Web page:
But too, as disciples, sometimes we are foolish like the maids who forgot to pack extra lamp oil. Several pre-pandemic years ago, I set out to go on a retreat thinking I had probably packed too much. But when I arrived at the monastery and began unpacking, I realized I had forgotten a toothbrush and toothpaste; I had one shirt, no belt for my pants, no hair brush, and no phone charger. Good grief, I was ill prepared. 

Sometimes when I go to the store, I forget to pick up the one thing I went for; we forget to turn off our phones during a movie or worship—heck, sometimes we forget to come to worship at all! Now, none of the aforementioned lapses are sins or cause significant consequence. I wasn’t cast into outer darkness by the monks—in fact they kindly gave me a spare toothbrush—and the door to the wedding feast isn’t slammed shut if we miss a Sunday here and there. 

We all fall down on the job—even the wise bridesmaids fell asleep waiting for the groom.  24/7 vigilance is pretty much impossible. So we do the very best we can, and the rest is grace—except in our parable today in which grace seemed to be in as short supply as the lamp oil of the foolish bridesmaids and was not afforded them by the groom. As Jesus says earlier in Matthew (7:21), not everyone who says Lord, Lord will enter the kingdom of heaven.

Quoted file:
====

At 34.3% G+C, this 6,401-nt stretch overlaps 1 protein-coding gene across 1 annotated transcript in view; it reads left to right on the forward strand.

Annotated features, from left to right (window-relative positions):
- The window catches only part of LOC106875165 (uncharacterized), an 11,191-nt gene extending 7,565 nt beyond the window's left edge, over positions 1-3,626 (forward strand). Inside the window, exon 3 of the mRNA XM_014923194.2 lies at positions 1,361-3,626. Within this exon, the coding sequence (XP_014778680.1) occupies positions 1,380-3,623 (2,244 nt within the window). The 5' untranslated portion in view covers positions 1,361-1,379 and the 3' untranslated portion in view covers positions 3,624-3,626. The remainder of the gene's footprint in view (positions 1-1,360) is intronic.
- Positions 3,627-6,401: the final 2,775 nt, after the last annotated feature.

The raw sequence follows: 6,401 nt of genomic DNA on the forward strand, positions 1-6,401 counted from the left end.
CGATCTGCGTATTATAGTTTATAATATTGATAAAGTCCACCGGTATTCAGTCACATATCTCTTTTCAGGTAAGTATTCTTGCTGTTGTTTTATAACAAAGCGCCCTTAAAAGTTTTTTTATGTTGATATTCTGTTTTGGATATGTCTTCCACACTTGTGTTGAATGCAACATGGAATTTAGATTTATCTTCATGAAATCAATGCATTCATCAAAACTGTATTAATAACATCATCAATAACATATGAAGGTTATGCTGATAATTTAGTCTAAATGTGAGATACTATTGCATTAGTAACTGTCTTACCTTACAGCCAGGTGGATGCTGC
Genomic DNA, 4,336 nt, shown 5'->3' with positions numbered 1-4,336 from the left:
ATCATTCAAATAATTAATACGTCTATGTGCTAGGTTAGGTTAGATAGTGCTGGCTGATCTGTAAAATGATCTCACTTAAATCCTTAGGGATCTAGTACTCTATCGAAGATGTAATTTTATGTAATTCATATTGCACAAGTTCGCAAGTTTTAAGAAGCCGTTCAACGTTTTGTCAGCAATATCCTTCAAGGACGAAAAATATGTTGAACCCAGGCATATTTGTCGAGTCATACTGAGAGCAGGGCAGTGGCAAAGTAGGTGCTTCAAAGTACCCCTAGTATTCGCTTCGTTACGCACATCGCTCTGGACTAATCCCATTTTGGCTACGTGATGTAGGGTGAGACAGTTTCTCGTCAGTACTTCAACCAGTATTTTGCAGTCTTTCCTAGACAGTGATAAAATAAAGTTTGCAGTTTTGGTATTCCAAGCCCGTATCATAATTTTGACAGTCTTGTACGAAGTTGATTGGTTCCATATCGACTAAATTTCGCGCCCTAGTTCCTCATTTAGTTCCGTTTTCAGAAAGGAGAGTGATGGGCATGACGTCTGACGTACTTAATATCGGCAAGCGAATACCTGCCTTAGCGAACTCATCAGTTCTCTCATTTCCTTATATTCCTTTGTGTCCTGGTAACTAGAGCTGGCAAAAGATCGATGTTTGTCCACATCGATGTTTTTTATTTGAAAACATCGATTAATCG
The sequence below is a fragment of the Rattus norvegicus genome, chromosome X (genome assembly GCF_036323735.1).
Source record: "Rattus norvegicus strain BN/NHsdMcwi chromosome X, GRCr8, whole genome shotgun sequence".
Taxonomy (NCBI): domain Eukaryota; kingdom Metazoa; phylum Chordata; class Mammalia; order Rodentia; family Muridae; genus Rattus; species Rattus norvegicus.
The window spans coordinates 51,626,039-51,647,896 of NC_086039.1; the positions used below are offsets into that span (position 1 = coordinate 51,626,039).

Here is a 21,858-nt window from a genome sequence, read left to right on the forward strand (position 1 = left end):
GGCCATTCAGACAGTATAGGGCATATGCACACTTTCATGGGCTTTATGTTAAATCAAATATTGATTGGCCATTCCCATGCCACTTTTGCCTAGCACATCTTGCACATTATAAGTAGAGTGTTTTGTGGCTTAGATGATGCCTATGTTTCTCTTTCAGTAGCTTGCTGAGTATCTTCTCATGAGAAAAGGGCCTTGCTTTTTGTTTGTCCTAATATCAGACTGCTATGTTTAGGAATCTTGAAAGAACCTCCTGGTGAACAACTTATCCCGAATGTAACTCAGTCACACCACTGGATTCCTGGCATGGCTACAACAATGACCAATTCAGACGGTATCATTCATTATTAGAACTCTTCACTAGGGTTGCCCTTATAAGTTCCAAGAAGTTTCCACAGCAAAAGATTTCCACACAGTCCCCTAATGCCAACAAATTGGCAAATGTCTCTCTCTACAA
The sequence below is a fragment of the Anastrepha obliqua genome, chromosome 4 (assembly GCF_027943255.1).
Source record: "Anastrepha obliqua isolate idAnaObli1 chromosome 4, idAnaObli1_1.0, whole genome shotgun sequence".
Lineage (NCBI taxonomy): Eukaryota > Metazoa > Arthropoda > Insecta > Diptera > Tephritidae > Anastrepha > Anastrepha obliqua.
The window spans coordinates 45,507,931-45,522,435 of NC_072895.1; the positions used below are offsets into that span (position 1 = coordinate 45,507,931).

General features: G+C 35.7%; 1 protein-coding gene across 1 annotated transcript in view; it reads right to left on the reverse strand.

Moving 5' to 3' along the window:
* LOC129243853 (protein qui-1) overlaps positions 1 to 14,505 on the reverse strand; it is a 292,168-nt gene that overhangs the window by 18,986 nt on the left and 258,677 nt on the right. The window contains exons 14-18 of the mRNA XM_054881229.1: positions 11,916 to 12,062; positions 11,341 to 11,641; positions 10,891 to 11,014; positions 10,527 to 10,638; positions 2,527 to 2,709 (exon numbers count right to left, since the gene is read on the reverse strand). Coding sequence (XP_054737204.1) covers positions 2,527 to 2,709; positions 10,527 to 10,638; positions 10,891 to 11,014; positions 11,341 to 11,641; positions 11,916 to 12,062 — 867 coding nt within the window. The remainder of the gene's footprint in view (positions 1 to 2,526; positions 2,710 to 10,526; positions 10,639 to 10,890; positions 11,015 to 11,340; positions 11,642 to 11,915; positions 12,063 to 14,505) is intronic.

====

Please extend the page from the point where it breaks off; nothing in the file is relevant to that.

I’ve thought a lot about this because it contradicts so much of how I’ve experienced Jesus, and what I believe our faith teaches us about God’s mercy, forgiveness, and infinite love. Hyperbole aside, many of Jesus’ parables contradict our expectations, hopes, even our values. And too, they counter our deepest fears. And so I think our readings both challenge and encourage us as disciples to live without false expectations—to be street smart—and to learn to tell the time.